Having a lot of disruption in the format might seem undesirable. I understand if EggRow or Stall don’t seem to you like most fun decks to play against and if you’d rather play in a format where such strategies don’t exist. However, I think that they are far more manageable than unexperienced players think, they just require to adapt your mindset. More to the point, I think disruption is honestly a good thing for the Pokemon TCG.
Without disruption cards, the game would be reduced to how goes faster and draws better. That’s sometimes what Standard looks like to me, although it’s obviously not as simple as this. In Expanded, where decks can be very consistent and draw almost all their deck in one turn if they really want to, “who wins the toss and draw better” would be a very, very boring contest. If the metagame was full of decks like Speed Zacian, there would be no strategy involved beyond good sequencing. Thankfully, these decks are kept in check by the disruption cards in the format. Speed Zacian can be very strong, and I don’t think it’s bad that such a deck exists, but I think it’s good that it’s hurt a lot by cards such as Path to the Peak and Wobbuffet. Disruption cards add interactivity to the game: they force players to consider what their opponent does or might do and try to counter them. Instead of just Knocking Out all my opponent’s attackers, maybe I should Knock Out Garbodor to keep access to my Abilities in the next turns? I can’t win as fast if I do that, but it means that if I get N’d, I can draw with Dedenne-GX. By adding more dimensions to the game than just racing for Prizes, players must make more meaningful choices.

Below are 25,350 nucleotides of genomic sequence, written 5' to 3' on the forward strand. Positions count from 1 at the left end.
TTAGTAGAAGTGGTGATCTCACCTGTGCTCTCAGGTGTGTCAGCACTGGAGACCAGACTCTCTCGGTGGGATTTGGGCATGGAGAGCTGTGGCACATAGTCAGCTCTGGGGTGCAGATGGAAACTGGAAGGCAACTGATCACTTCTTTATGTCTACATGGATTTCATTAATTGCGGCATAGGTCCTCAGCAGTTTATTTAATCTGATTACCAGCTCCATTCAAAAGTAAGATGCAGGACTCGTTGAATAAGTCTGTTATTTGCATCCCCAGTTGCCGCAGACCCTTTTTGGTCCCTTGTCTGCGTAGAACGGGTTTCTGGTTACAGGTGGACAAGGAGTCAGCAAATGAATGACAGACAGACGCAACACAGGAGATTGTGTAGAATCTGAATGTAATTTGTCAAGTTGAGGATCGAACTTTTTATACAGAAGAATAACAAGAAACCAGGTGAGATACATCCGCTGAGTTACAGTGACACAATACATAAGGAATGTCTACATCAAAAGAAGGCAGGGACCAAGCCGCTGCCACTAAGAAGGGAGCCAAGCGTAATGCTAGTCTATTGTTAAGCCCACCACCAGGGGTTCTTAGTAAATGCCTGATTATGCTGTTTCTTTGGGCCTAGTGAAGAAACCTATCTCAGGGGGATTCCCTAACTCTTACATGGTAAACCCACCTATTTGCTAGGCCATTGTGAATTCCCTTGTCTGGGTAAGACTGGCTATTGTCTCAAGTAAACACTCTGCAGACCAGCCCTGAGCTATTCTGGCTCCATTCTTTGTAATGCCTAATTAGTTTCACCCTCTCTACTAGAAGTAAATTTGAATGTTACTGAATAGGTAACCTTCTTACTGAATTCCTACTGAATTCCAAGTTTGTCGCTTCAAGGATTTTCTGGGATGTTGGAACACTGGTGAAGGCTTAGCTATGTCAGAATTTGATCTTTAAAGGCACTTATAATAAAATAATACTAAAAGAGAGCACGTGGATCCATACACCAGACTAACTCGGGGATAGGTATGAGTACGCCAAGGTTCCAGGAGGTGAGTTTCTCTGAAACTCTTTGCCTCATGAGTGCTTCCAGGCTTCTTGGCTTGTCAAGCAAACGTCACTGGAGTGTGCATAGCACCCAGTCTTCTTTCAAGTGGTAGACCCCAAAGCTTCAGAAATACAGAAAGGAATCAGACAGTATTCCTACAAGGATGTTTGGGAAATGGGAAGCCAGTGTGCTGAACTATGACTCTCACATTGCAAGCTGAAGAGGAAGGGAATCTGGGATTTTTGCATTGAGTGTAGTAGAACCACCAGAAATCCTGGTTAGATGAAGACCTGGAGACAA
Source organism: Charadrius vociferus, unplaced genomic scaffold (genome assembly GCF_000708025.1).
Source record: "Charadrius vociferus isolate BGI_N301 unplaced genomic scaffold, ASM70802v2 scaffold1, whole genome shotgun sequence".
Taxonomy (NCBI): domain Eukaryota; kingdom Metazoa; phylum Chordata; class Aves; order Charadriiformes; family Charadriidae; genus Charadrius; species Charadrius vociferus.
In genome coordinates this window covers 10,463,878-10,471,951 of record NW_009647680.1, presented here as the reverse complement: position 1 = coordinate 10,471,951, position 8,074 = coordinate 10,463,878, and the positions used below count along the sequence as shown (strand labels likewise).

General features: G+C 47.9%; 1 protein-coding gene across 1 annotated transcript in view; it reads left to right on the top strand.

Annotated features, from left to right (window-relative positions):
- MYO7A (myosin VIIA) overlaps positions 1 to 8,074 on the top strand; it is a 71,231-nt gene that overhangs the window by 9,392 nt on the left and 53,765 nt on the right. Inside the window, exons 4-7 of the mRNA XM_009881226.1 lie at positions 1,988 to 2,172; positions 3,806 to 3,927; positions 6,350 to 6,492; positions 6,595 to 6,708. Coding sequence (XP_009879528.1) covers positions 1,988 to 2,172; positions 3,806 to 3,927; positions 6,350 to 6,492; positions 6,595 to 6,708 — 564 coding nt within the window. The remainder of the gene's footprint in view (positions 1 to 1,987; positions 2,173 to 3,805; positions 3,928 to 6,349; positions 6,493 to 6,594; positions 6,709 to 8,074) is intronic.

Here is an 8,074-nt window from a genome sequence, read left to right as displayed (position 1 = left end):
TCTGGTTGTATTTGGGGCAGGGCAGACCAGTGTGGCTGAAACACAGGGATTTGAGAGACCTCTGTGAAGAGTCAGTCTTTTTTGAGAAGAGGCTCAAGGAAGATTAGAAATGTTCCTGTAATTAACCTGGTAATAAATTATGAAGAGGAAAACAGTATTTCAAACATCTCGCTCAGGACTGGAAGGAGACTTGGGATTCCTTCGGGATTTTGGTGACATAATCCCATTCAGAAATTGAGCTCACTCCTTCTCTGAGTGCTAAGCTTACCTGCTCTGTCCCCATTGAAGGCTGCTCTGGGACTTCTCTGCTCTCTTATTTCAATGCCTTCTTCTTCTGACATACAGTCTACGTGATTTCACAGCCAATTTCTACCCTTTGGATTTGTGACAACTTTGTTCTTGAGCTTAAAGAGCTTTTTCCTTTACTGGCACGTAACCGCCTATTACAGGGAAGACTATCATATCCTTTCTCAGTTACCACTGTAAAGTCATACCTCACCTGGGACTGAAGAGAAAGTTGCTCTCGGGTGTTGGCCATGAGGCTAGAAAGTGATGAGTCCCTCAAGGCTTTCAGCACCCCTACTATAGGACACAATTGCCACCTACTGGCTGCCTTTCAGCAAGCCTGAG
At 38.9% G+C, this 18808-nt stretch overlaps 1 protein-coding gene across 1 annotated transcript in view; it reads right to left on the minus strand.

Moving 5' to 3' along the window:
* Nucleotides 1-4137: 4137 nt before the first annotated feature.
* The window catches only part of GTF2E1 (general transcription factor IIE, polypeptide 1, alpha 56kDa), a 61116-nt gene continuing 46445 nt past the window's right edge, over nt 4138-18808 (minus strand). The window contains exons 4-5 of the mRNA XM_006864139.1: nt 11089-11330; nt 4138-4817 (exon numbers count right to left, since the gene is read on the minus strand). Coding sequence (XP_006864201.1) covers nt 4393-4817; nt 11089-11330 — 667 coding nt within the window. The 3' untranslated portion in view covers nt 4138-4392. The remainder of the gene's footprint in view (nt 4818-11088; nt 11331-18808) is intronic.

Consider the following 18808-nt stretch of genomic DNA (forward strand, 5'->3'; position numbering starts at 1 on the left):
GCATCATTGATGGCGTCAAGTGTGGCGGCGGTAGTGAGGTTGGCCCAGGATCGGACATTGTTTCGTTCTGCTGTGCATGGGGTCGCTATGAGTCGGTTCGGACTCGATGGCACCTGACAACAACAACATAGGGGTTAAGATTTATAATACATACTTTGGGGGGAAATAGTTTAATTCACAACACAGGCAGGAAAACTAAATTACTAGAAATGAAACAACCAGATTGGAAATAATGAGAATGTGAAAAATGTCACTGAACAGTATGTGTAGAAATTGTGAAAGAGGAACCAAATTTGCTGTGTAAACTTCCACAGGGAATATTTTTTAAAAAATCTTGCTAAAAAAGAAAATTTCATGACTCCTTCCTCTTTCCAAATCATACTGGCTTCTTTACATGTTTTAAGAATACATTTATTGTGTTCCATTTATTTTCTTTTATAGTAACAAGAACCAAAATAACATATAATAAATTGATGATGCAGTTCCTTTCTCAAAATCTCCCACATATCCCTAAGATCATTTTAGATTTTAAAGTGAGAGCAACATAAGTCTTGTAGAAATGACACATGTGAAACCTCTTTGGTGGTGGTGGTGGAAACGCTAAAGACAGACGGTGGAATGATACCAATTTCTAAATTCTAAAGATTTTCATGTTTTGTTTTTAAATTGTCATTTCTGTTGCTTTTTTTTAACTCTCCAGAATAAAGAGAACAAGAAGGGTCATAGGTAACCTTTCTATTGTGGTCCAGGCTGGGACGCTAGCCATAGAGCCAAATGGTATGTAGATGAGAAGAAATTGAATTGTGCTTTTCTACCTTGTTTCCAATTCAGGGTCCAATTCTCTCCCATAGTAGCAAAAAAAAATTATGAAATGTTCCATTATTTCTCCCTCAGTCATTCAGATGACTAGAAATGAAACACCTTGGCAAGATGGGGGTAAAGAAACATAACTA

Disruption cards also force deck builders to make choices: Do I go all in on my plan and lose to any disruption card or do I add some counters (such as Field Blower against Path to the Peak or Escape Rope against Wobbuffet) to not be helpless against them, even if that lowers my consistency? Different players will answer these types of questions differently, which is also interesting. Many decks can be tweaked to be made disruptive.
Finally, disruption cards are also what allow less impressive Pokemon to compete with more aggressive, powerful strategies. Togekiss VMAX and Dragapult VMAX don’t deal a lot of damage by themselves, but by using Silent Lab (in the former’s case) or Garbodor (in the latter’s case), people were able to build great decks around them. Their lower damage output compared to, say, ADP / Zacian, was balanced by their ability to counter their opponent’s strategy.
Good, even great decks can exist on both ends of the disruption spectrum, but often, when a deck seems particularly dominant, it sits in the middle of the spectrum. Completely non-disruptive decks are often too easy to beat with some type of disruption. On the other hand, completely disruptive decks like Stall are usually not good or consistent enough to beat some straightforward strategies like Turbo Dark. (When they are good and consistent enough, something usually gets banned: think back to some broken strategies such as turn one Marshadow plus Delinquent for example.) When Pikarom was king of Expanded, what made it particularly good in that format was how it would get an early lead by using Vikavolt V’s Paralyzing Bolt to either take early Prizes or to soften up bigger Pokemon (with Electropower) and then use the tempo advantage it would gain to win the game. Similarly, Shadow Rider doesn’t need to completely stop the opponent from doing anything. Silent Lab and Alolan Muk, just like Shadow Mist, are simply obstacles to be placed in the opponent’s path to delay them while the Shadow Rider player builds an unstoppable board advantage.